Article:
’10 Lioco, Sonoma Chardonnay, California
This is the perfect wine to serve at your next intimate celebration. Aromas of fresh Meyer lemon, lime leaf and river stones. The wine is round with lovely flavors of lemon drop candies and green pear.

’06 Qupe “Bien Nadico Hillside” Syrah, California
Made from the southwest-facing, low-yielding hillside at Bien Nacido Vineyard, the grapes for this wine have the winemaker’s special touch. About 10-15% of the juice is barrel fermented ‘en saignee’, which adds a toasty mocha complexity. The wine is aged for 20 months in 60% new Burgundy barrels.

I can’t wait to try April’s suggestions.  What are your favorite wines for the holidays?  I’d love to hear your recommendations.

 

 

 

 

 

Bubbly choices imply cheer

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Champagne is served for a tasting at the producer Ruinart's cellars in Reims, in France's Champagne country.

As 2010 draws to a close, many consumers are choosing to express their optimism for 2011 through a slightly better bottle of bubbly.

That’s a change from the past few years, when celebrants chose cheaper options for ringing in the new year.

“I think that they will go up to about $60,” said Joe O’Keefe, owner of Wine 101 in Wake Forest. “Anything above $60, it’s got to be a special occasion. But I’ve seen a lot of people who normally spend $10, $12 for a bottle of wine, and they’ll pick up that $30 bottle, no problem.”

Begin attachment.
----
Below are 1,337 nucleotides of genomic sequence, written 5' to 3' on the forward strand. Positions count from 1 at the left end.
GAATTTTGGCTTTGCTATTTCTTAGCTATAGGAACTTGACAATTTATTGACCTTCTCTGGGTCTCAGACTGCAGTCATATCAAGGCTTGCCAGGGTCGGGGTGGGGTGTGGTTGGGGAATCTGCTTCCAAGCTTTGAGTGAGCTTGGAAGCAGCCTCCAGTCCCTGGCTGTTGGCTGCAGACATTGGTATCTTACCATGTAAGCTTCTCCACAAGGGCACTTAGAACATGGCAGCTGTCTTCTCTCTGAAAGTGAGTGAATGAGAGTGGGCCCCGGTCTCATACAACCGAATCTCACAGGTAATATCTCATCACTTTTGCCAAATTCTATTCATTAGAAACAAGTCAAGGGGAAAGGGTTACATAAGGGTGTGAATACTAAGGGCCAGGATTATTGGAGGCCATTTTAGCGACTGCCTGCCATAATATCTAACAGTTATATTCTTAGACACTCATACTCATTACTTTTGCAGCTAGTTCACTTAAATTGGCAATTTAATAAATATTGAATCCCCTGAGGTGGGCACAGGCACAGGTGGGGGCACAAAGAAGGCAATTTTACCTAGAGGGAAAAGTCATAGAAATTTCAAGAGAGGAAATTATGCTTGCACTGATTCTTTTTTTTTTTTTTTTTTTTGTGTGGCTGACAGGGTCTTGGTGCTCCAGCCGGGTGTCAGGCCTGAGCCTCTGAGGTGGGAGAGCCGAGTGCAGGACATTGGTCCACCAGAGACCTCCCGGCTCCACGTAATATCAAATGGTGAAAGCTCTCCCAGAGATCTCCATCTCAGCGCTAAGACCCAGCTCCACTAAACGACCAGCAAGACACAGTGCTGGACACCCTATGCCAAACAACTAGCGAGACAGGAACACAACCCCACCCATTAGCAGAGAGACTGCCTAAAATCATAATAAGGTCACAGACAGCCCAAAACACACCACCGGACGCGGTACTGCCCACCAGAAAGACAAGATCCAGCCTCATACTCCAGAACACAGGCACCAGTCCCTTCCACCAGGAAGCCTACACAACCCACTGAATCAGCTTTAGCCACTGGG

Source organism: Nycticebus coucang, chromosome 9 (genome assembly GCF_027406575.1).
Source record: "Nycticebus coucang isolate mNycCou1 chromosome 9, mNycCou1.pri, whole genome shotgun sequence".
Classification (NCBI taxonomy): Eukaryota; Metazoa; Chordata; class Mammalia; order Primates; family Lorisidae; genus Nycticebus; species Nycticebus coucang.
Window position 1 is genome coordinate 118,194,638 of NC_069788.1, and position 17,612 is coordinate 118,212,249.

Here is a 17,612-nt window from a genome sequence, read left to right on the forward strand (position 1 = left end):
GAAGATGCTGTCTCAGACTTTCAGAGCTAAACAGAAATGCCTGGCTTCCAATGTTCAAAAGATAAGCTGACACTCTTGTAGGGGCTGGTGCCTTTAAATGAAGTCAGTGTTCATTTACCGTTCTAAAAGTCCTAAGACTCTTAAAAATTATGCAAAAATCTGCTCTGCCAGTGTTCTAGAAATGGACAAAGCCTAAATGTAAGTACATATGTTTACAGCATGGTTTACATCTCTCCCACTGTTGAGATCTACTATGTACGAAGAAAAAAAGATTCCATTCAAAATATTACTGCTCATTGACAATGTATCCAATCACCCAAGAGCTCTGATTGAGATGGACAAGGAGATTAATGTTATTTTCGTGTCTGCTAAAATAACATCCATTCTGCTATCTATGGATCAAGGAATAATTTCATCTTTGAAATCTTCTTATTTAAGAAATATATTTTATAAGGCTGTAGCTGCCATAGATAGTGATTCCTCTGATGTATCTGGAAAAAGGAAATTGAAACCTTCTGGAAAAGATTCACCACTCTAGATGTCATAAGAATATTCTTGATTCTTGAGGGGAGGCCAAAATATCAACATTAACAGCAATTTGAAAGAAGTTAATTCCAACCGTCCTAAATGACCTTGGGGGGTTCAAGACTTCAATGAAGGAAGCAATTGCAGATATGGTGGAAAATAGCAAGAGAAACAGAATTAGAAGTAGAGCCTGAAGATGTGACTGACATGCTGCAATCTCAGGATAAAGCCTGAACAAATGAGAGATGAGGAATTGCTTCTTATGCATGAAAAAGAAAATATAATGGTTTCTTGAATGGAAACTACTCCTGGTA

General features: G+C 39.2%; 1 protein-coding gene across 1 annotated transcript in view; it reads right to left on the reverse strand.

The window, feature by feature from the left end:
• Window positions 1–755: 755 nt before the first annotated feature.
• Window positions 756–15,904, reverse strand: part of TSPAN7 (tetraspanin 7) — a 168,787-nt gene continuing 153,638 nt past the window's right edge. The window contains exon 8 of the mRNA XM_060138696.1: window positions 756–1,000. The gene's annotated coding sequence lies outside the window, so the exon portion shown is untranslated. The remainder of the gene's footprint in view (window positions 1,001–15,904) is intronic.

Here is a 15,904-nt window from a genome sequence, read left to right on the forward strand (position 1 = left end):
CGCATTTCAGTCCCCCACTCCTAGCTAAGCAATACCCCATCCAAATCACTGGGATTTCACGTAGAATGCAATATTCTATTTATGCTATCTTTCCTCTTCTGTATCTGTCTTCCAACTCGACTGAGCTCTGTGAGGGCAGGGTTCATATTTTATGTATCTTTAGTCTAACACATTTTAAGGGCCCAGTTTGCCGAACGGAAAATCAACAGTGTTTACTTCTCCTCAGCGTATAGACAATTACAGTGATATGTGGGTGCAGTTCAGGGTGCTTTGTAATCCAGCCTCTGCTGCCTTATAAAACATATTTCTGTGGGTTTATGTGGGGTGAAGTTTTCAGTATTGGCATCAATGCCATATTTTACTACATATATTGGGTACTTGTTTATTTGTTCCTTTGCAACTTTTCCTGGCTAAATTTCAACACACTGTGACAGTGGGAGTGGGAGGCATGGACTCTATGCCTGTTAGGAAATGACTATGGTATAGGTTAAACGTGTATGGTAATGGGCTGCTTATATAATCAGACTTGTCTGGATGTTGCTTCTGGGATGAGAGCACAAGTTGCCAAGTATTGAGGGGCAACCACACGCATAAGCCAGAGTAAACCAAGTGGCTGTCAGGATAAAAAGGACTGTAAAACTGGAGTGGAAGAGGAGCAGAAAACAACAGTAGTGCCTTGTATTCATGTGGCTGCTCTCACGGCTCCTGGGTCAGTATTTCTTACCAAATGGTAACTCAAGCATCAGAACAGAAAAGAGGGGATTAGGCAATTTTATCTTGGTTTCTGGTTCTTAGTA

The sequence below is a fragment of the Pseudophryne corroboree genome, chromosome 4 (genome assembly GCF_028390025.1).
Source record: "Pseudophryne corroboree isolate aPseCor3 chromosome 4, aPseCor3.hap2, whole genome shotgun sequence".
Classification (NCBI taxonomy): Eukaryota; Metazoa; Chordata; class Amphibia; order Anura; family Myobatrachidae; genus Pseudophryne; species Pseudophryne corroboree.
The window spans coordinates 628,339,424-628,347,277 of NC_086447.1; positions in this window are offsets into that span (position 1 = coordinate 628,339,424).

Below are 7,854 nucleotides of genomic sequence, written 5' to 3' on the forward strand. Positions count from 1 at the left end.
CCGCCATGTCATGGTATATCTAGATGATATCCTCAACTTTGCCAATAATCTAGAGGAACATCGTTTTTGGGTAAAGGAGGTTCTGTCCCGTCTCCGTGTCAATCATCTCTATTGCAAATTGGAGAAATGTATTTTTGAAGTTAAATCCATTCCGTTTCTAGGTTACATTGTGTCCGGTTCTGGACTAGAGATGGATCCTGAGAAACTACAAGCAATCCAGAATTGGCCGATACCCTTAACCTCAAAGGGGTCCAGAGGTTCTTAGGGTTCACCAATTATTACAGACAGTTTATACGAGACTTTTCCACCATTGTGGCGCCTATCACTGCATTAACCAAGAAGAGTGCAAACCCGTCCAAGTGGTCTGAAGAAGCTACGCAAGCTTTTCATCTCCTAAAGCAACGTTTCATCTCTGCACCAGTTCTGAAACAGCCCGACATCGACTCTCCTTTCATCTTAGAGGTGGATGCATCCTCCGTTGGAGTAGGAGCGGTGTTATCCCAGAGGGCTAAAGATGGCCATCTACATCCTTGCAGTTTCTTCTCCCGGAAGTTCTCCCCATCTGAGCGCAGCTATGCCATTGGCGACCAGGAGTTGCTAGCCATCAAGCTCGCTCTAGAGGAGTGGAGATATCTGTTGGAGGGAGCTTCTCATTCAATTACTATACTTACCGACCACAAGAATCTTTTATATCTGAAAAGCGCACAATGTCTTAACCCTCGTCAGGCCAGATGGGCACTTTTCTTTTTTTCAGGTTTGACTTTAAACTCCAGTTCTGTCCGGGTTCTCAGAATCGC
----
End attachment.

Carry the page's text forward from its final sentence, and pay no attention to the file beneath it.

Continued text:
It’s a welcome change for wine sellers, who have struggled in recent years as the economy has kept people from spending.

Still, Triangle merchants say that although consumers may be loosening up a little, they are still frugal in their buying decisions.

“They want the most for their money,” said Doug Diesing, owner of the Seaboard Wine Warehouse in Raleigh. “We’re seeing a lot of sales in alternative sparkling wines.”

Hot sellers for Diesing this year include beverages like prosecco and other sparkling wines that are not technically champagnes because they were not made in the Champagne region of France. Those types of items can cost $20 or $30 per bottle instead of hundreds of dollars for a bottle of some true champagnes.

“You get sort of the pleasures of drinking champagne at a fraction of the price,” he said.

Read more: http://www.newsobserver.com/2010/12/31/890886/bubbly-choices-imply-cheer.html#ixzz19jHlId1m